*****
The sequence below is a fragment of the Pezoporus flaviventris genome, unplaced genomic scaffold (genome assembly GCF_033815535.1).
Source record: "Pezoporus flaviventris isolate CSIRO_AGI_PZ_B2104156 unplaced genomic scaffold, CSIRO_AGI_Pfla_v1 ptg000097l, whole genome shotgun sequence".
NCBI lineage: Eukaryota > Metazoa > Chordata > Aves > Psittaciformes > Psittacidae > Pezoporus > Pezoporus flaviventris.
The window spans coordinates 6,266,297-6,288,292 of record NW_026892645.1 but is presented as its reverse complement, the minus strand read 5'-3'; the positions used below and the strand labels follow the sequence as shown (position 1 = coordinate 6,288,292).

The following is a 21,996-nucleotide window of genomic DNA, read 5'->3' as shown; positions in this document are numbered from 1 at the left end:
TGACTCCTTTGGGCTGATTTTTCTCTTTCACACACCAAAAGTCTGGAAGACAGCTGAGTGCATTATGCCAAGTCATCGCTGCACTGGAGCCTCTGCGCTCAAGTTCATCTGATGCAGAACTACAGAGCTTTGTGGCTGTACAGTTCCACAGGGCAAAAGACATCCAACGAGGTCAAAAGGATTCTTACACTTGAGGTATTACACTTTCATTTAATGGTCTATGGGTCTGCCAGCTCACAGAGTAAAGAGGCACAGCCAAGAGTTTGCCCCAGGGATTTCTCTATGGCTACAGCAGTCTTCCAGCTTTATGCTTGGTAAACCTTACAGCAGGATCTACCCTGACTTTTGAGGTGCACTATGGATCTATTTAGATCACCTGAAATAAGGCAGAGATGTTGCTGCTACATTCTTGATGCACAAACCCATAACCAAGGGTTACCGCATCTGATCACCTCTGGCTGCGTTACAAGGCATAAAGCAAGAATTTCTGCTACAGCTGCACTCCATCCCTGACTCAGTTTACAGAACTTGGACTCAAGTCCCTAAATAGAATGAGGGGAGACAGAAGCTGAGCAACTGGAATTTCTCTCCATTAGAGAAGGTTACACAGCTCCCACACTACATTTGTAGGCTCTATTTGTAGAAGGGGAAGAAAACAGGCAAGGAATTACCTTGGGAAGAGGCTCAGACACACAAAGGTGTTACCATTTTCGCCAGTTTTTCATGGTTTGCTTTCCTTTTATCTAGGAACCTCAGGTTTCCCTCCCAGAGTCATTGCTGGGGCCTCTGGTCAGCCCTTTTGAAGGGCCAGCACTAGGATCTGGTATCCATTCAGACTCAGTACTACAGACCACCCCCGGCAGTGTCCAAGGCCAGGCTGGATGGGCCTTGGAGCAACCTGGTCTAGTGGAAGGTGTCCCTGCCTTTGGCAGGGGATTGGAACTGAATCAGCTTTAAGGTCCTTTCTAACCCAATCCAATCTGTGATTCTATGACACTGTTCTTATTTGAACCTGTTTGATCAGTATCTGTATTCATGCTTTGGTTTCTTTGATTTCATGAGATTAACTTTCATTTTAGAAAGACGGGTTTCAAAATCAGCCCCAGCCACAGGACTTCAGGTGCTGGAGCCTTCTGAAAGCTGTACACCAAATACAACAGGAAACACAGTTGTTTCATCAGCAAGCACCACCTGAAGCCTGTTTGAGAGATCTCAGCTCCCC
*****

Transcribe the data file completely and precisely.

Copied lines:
The sequence below is a fragment of the Pezoporus flaviventris genome, unplaced genomic scaffold (genome assembly GCF_033815535.1).
Source record: "Pezoporus flaviventris isolate CSIRO_AGI_PZ_B2104156 unplaced genomic scaffold, CSIRO_AGI_Pfla_v1 ptg000097l, whole genome shotgun sequence".
NCBI lineage: Eukaryota > Metazoa > Chordata > Aves > Psittaciformes > Psittacidae > Pezoporus > Pezoporus flaviventris.
The window spans coordinates 6,266,297-6,288,292 of record NW_026892645.1 but is presented as its reverse complement, the minus strand read 5'-3'; the positions used below and the strand labels follow the sequence as shown (position 1 = coordinate 6,288,292).

The following is a 21,996-nucleotide window of genomic DNA, read 5'->3' as shown; positions in this document are numbered from 1 at the left end:
TGACTCCTTTGGGCTGATTTTTCTCTTTCACACACCAAAAGTCTGGAAGACAGCTGAGTGCATTATGCCAAGTCATCGCTGCACTGGAGCCTCTGCGCTCAAGTTCATCTGATGCAGAACTACAGAGCTTTGTGGCTGTACAGTTCCACAGGGCAAAAGACATCCAACGAGGTCAAAAGGATTCTTACACTTGAGGTATTACACTTTCATTTAATGGTCTATGGGTCTGCCAGCTCACAGAGTAAAGAGGCACAGCCAAGAGTTTGCCCCAGGGATTTCTCTATGGCTACAGCAGTCTTCCAGCTTTATGCTTGGTAAACCTTACAGCAGGATCTACCCTGACTTTTGAGGTGCACTATGGATCTATTTAGATCACCTGAAATAAGGCAGAGATGTTGCTGCTACATTCTTGATGCACAAACCCATAACCAAGGGTTACCGCATCTGATCACCTCTGGCTGCGTTACAAGGCATAAAGCAAGAATTTCTGCTACAGCTGCACTCCATCCCTGACTCAGTTTACAGAACTTGGACTCAAGTCCCTAAATAGAATGAGGGGAGACAGAAGCTGAGCAACTGGAATTTCTCTCCATTAGAGAAGGTTACACAGCTCCCACACTACATTTGTAGGCTCTATTTGTAGAAGGGGAAGAAAACAGGCAAGGAATTACCTTGGGAAGAGGCTCAGACACACAAAGGTGTTACCATTTTCGCCAGTTTTTCATGGTTTGCTTTCCTTTTATCTAGGAACCTCAGGTTTCCCTCCCAGAGTCATTGCTGGGGCCTCTGGTCAGCCCTTTTGAAGGGCCAGCACTAGGATCTGGTATCCATTCAGACTCAGTACTACAGACCACCCCCGGCAGTGTCCAAGGCCAGGCTGGATGGGCCTTGGAGCAACCTGGTCTAGTGGAAGGTGTCCCTGCCTTTGGCAGGGGATTGGAACTGAATCAGCTTTAAGGTCCTTTCTAACCCAATCCAATCTGTGATTCTATGACACTGTTCTTATTTGAACCTGTTTGATCAGTATCTGTATTCATGCTTTGGTTTCTTTGATTTCATGAGATTAACTTTCATTTTAGAAAGACGGGTTTCAAAATCAGCCCCAGCCACAGGACTTCAGGTGCTGGAGCCTTCTGAAAGCTGTACACCAAATACAACAGGAAACACAGTTGTTTCATCAGCAAGCACCACCTGAAGCCTGTTTGAGAGATCTCAGCTCCCC